Student Assessment of Instruction



eXplorance Blue

USF courses following the regular calendar schedule will be assessed through the eXplorance Blue system. The evaluation process is as follows:

  • An automated email and Canvas message will go to students that they have evaluations available for completion. Faculty are also sent an email notifying them that students will soon be able to complete evaluations.
  • A series of three emails will be sent to all students at their USF email address: an initial invitation and two follow up messages.  Each message will contain a link to the evaluations they are eligible to complete (they can also access the evaluation system from MyUSF during the window of availability. The emails will stop when the student has completed their assessments.
  • Students have a fourteen-day window in which to complete the evaluations.  The open period ends just before midnight on the last day of class.

Evaluation Items

The online assessment contains eight Likert-scale questions. The following response options are included: Poor (1), Fair (2), Good (3), Very Good (4), Excellent (5). The numerical nature of the response options allows for averages to be calculated.

  1. Description of Course Objectives and Assignments
  2. Communication of Ideas and Information
  3. Expression of Expectations for Performance
  4. Availability to Assist Students In or Out of Class
  5. Respect and Concern for Students
  6. Stimulation of Interest in the Course
  7. Facilitation of Learning
  8. Overall Rating of the Instructor

In addition, the following two open-ended questions are included:

  1. Please provide any additional comments with respect to "Instructor Name."
  2. Please provide any additional comments with respect to "Course Title."

Accessing Teaching Evaluations

Use the following link to access your student evaluations: https://fair.usf.edu/EvaluationMart/

Click HERE for a list of frequently asked questions about the student assessment of instruction.

Improving Evaluation Scores

There are several steps faculty could take to raise student evaluation scores (click here for the workshop handout):

  • Administer a midterm evaluation similar to this one. This raises student ownership of the class and gives the instructor a chance to alter course early enough in the semester to make a difference. 
  • Become proactive in reaching out to students who are struggling. This can take the form of conversations before or after class, or an email invitation to a private consultation. There is a highly useful tool in the Canvas grade book to "message students who" that allows for quick contact to students who scored below a certain grade on that particular assessment.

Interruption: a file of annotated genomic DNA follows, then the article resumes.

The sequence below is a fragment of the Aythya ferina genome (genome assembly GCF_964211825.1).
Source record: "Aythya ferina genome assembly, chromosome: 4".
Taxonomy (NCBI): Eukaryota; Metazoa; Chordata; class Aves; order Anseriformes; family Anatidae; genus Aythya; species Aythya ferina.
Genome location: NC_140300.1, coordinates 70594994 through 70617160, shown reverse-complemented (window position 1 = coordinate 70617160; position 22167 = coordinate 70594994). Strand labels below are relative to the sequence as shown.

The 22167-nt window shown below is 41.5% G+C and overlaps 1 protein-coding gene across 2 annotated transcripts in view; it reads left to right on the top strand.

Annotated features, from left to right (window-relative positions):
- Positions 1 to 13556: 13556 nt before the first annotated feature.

• Attend ATLE workshops and major events (Summer Teaching Symposium, Celebration of Teaching) to improve your classroom management, course design and organization, lecture delivery, discussion facilitation, or many other facets of your teaching.
  • Pay close attention to previous student evaluations, particularly any comments. If a pattern emerges from those student comments, consider adjusting your class to avoid such problems in the future.
  • Strive to humanize yourself to your students. When we visualize great teachers, we think of adjectives like "flexible," "inspiring," 'fair," or "caring," rather than words associated with our content. Yet when we walk in to a room as the instructor, we're often focused more on the content.
  • Reduce clutter and confusion in online content. Students should ideally be given only one path to find content, not multiple buttons and pathways. Turn off side navigation buttons that are not essential to finding the content.
  • Don't forget to put student evaluation results into context, such as comparing the raw averages to class size, to GPAs earned, across terms, and against other classes in the department and college.

Improving Student Response Rates

To prevent the problem that only students with strong opinions (on either end of the spectrum) bother to fill out the end of semester evaluation, instructors can take steps to encourage all students to participate:

  • Provide a ten-minute period during the evaluation window for students to complete the task using their own devices, right there in the room (the instructor should step outside).
  • Ask students to fill out a paper evaluation form developed by you or your department, to gain a higher percentage of students completing at least one form of evaluation.
  • Remind students, multiple times if possible, to complete the evaluation.
  • Give students context and an explanation of the value of the evaluations, so they feel it is worth their time to complete them.
  • During the evaluation window, create an assignment in Canvas (perhaps worth zero points) that asks students to upload a screen shot confirming they completed your course evaluation. Set the "Display Grade As" option to Complete/Incomplete. Mark students who have not submitted a screen shot incomplete until they do so.
  • Note: it is generally not recommended to provide individual extra credit for students that complete student evaluations, as it is difficult to ascertain who really performed the evaluation without compromising their ability to provide honest feedback. One possible workaround is to provide extra credit to the entire class if a threshold percentage (80%?) of students did complete the evaluation.

Additional Support

Faculty who want more information about enhancing student evaluations are encouraged to contact us (atle@usf.edu) for a one-on-one consultation. ATLE also hosts regular workshops on this topic you can register for (or click here for the workshop handout).